1Institute of Physical Biology, University of south Bohemia, Zámek 136, 373 33 Nové Hrady, Czech Republic
2Institute of Plant Molecular Biology, AS CR, Branišovská 31, 370 05 České Budějovice, Czech Republic
3Faculty of Mathematics and Physics, Charles University, Ke Karlovu 3, 120 00 Prague, Czech Republic
4Institute of Landscape Ecology, AS CR, Zámek 136, 373 33 Nové Hrady, Czech Republic
Photosystem II (PSII) is a pigment-protein complex located in thylakoid membrane of cyanobacteria, algae and higher plants. It performs series of light driven reactions, which result in a separation of charge and subsequently in a reduction of an electron-transport chain and water oxidation. Primary site of the energy conversion is located in so-called reaction centre (RC).
Recently, structure of the PSII complex isolated from cyanobacteria Synechococcus elongatus has been presented at the resolution of 3.8A  and from Synechococcus vulkanus at 3.7 A . Also time constants of charge distribution and molecules involved in this process are already known, although X-ray and also spectroscopy methods are unfortunatelly not able to give us sufficient explanation of the charge-separation processes. Theoretical molecular modelling study could be such complementary method for a complex understanding of properties and function of the PSII RC pigments during a charge-separation process.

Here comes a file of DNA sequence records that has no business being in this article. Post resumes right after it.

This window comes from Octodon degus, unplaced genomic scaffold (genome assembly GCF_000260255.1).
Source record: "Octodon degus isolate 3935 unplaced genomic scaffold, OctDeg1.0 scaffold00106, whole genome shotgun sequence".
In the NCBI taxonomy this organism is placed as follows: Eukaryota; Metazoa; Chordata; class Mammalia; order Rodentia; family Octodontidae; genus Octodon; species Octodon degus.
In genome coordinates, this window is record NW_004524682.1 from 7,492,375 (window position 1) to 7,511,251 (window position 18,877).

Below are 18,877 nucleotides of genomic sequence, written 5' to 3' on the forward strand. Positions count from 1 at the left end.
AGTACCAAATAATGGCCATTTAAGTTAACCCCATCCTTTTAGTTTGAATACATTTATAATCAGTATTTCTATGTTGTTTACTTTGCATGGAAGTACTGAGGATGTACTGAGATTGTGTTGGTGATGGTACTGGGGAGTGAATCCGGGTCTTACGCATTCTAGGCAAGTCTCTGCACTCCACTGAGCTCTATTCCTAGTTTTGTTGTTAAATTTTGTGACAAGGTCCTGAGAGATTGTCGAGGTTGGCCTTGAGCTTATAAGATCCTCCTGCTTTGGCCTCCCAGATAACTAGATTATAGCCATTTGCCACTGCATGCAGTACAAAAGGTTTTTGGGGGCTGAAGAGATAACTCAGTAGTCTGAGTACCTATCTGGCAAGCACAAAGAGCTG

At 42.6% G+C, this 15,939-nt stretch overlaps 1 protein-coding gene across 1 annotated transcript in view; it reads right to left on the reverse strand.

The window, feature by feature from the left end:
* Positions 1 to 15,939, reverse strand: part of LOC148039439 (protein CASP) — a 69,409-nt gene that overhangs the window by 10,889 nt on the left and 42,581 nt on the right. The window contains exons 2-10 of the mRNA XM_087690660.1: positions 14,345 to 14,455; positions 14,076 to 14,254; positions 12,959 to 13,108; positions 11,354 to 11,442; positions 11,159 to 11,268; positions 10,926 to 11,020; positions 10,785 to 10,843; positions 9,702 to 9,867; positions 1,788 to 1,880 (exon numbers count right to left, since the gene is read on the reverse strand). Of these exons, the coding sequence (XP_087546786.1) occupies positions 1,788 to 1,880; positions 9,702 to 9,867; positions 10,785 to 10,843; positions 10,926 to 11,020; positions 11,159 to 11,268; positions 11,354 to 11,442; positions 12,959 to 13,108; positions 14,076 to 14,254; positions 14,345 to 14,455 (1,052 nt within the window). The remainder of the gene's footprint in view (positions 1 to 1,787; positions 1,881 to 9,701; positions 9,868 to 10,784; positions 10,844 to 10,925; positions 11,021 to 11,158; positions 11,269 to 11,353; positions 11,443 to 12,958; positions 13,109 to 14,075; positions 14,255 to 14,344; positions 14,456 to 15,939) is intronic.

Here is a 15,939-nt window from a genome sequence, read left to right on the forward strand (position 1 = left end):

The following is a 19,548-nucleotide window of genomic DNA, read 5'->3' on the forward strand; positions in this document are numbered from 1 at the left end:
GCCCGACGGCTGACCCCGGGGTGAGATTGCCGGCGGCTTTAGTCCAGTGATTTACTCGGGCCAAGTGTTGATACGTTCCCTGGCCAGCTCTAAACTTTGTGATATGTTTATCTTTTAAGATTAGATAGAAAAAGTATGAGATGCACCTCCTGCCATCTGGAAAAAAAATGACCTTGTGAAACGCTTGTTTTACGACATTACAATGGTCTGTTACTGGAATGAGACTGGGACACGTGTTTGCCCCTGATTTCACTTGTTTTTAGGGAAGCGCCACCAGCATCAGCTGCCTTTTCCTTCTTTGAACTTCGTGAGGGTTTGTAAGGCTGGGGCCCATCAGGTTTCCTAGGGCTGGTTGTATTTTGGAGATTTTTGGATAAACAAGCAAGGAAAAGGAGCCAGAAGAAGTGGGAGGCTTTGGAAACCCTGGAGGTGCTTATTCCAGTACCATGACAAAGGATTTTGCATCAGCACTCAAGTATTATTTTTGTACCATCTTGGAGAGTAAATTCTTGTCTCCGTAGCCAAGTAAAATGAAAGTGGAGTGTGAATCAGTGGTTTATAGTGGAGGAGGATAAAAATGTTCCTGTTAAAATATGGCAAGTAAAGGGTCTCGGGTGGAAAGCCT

In our last study [3,4] we have combined the structural homology modelling based model proposed by Svensson et al.  (1DOP model), and the experimental structure presented by Zouni et al.  and succesfully calculated absorption and circular dichroism spectra using point-dipole approximations  and compared them with the experimental results in order to locate accumulated chlorophyll cation during a light treatment of Photosystem II reaction centre in presence of artificial electron acceptor silicomolybdate. Along with the spectra calculations the charge distribution on the primary electron acceptor pheophytine of the combined model in a ground and reduced state and its influence on the surrounding protein environment is studied by using quantum chemistry methods on a semiempirical (ZINDO-1), density functional (B3LYP) and ab initio (HF) levels.
Acknowledgments: This work is supported by grants MSMT LN00A141, MSM12310001, GACR 206/02/0942 and GACR 206/02/D177.
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